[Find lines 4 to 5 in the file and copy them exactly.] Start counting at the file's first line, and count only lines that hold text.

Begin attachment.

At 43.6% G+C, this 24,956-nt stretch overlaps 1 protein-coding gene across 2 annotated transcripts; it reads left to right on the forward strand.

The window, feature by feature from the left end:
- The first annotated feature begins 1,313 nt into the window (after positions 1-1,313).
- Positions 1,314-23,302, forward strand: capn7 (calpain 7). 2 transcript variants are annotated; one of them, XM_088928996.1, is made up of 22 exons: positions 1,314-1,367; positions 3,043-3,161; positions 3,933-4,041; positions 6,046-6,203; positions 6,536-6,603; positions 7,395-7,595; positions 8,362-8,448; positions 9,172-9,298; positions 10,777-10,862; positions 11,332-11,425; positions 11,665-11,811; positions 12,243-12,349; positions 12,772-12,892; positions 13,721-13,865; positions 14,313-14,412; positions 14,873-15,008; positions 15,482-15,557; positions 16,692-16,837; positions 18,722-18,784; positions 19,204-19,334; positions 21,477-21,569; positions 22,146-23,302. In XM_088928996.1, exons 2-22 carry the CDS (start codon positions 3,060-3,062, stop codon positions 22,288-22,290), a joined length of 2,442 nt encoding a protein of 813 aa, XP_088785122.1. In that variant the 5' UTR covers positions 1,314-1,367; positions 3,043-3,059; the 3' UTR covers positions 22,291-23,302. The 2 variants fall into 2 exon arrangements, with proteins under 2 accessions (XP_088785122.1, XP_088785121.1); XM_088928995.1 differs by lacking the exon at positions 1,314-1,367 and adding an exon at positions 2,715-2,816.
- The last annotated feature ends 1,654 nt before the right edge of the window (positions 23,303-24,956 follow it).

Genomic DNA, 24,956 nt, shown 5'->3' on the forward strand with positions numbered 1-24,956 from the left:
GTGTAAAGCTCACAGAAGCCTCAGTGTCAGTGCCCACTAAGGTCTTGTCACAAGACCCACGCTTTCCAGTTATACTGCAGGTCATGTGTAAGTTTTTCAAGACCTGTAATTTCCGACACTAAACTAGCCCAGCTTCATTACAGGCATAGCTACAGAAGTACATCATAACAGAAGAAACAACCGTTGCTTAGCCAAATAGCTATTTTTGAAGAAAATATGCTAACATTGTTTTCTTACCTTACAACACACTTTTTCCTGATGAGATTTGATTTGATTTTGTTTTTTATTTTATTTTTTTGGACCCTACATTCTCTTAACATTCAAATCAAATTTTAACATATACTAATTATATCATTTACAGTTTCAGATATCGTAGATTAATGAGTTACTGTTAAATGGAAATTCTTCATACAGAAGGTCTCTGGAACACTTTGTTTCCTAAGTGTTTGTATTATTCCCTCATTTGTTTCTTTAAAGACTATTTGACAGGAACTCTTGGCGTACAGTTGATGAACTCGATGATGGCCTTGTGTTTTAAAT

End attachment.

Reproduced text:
- Positions 1,314-23,302, forward strand: capn7 (calpain 7). 2 transcript variants are annotated; one of them, XM_088928996.1, is made up of 22 exons: positions 1,314-1,367; positions 3,043-3,161; positions 3,933-4,041; positions 6,046-6,203; positions 6,536-6,603; positions 7,395-7,595; positions 8,362-8,448; positions 9,172-9,298; positions 10,777-10,862; positions 11,332-11,425; positions 11,665-11,811; positions 12,243-12,349; positions 12,772-12,892; positions 13,721-13,865; positions 14,313-14,412; positions 14,873-15,008; positions 15,482-15,557; positions 16,692-16,837; positions 18,722-18,784; positions 19,204-19,334; positions 21,477-21,569; positions 22,146-23,302. In XM_088928996.1, exons 2-22 carry the CDS (start codon positions 3,060-3,062, stop codon positions 22,288-22,290), a joined length of 2,442 nt encoding a protein of 813 aa, XP_088785122.1. In that variant the 5' UTR covers positions 1,314-1,367; positions 3,043-3,059; the 3' UTR covers positions 22,291-23,302. The 2 variants fall into 2 exon arrangements, with proteins under 2 accessions (XP_088785122.1, XP_088785121.1); XM_088928995.1 differs by lacking the exon at positions 1,314-1,367 and adding an exon at positions 2,715-2,816.
- The last annotated feature ends 1,654 nt before the right edge of the window (positions 23,303-24,956 follow it).